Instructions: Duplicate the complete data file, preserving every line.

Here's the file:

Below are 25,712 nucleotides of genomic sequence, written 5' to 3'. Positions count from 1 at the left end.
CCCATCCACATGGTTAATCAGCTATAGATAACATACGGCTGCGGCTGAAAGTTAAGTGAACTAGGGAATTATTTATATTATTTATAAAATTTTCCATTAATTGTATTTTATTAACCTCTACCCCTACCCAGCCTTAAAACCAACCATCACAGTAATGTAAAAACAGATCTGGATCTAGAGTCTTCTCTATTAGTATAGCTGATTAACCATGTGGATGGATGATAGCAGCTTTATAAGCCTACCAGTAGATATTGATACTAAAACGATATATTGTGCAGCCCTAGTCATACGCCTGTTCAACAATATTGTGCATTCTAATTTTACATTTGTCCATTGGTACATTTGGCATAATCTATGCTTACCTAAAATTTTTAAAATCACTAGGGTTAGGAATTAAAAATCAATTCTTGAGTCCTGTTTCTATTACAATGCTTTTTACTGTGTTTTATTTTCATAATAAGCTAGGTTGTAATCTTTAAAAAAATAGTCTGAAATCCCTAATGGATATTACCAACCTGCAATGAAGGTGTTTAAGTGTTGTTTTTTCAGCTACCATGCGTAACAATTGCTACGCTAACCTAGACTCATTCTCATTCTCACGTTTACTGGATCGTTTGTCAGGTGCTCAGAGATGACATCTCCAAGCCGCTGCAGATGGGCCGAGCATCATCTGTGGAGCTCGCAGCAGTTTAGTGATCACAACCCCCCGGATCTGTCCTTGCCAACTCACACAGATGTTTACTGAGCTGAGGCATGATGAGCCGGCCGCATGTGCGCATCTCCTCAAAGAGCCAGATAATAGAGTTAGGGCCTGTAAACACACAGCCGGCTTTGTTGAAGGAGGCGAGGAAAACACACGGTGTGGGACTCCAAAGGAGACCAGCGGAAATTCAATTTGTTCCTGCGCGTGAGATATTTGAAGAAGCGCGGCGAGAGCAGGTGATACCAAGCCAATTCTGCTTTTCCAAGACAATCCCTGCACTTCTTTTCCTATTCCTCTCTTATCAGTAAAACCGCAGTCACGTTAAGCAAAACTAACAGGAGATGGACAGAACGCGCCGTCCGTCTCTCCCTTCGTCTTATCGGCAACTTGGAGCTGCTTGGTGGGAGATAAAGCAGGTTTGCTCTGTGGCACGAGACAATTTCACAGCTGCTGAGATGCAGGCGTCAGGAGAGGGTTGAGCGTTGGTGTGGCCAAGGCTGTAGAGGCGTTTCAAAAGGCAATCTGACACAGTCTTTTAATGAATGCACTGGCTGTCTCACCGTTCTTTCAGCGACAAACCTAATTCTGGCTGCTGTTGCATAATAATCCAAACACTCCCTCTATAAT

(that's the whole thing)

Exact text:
Below are 25,712 nucleotides of genomic sequence, written 5' to 3'. Positions count from 1 at the left end.
CCCATCCACATGGTTAATCAGCTATAGATAACATACGGCTGCGGCTGAAAGTTAAGTGAACTAGGGAATTATTTATATTATTTATAAAATTTTCCATTAATTGTATTTTATTAACCTCTACCCCTACCCAGCCTTAAAACCAACCATCACAGTAATGTAAAAACAGATCTGGATCTAGAGTCTTCTCTATTAGTATAGCTGATTAACCATGTGGATGGATGATAGCAGCTTTATAAGCCTACCAGTAGATATTGATACTAAAACGATATATTGTGCAGCCCTAGTCATACGCCTGTTCAACAATATTGTGCATTCTAATTTTACATTTGTCCATTGGTACATTTGGCATAATCTATGCTTACCTAAAATTTTTAAAATCACTAGGGTTAGGAATTAAAAATCAATTCTTGAGTCCTGTTTCTATTACAATGCTTTTTACTGTGTTTTATTTTCATAATAAGCTAGGTTGTAATCTTTAAAAAAATAGTCTGAAATCCCTAATGGATATTACCAACCTGCAATGAAGGTGTTTAAGTGTTGTTTTTTCAGCTACCATGCGTAACAATTGCTACGCTAACCTAGACTCATTCTCATTCTCACGTTTACTGGATCGTTTGTCAGGTGCTCAGAGATGACATCTCCAAGCCGCTGCAGATGGGCCGAGCATCATCTGTGGAGCTCGCAGCAGTTTAGTGATCACAACCCCCCGGATCTGTCCTTGCCAACTCACACAGATGTTTACTGAGCTGAGGCATGATGAGCCGGCCGCATGTGCGCATCTCCTCAAAGAGCCAGATAATAGAGTTAGGGCCTGTAAACACACAGCCGGCTTTGTTGAAGGAGGCGAGGAAAACACACGGTGTGGGACTCCAAAGGAGACCAGCGGAAATTCAATTTGTTCCTGCGCGTGAGATATTTGAAGAAGCGCGGCGAGAGCAGGTGATACCAAGCCAATTCTGCTTTTCCAAGACAATCCCTGCACTTCTTTTCCTATTCCTCTCTTATCAGTAAAACCGCAGTCACGTTAAGCAAAACTAACAGGAGATGGACAGAACGCGCCGTCCGTCTCTCCCTTCGTCTTATCGGCAACTTGGAGCTGCTTGGTGGGAGATAAAGCAGGTTTGCTCTGTGGCACGAGACAATTTCACAGCTGCTGAGATGCAGGCGTCAGGAGAGGGTTGAGCGTTGGTGTGGCCAAGGCTGTAGAGGCGTTTCAAAAGGCAATCTGACACAGTCTTTTAATGAATGCACTGGCTGTCTCACCGTTCTTTCAGCGACAAACCTAATTCTGGCTGCTGTTGCATAATAATCCAAACACTCCCTCTATAAT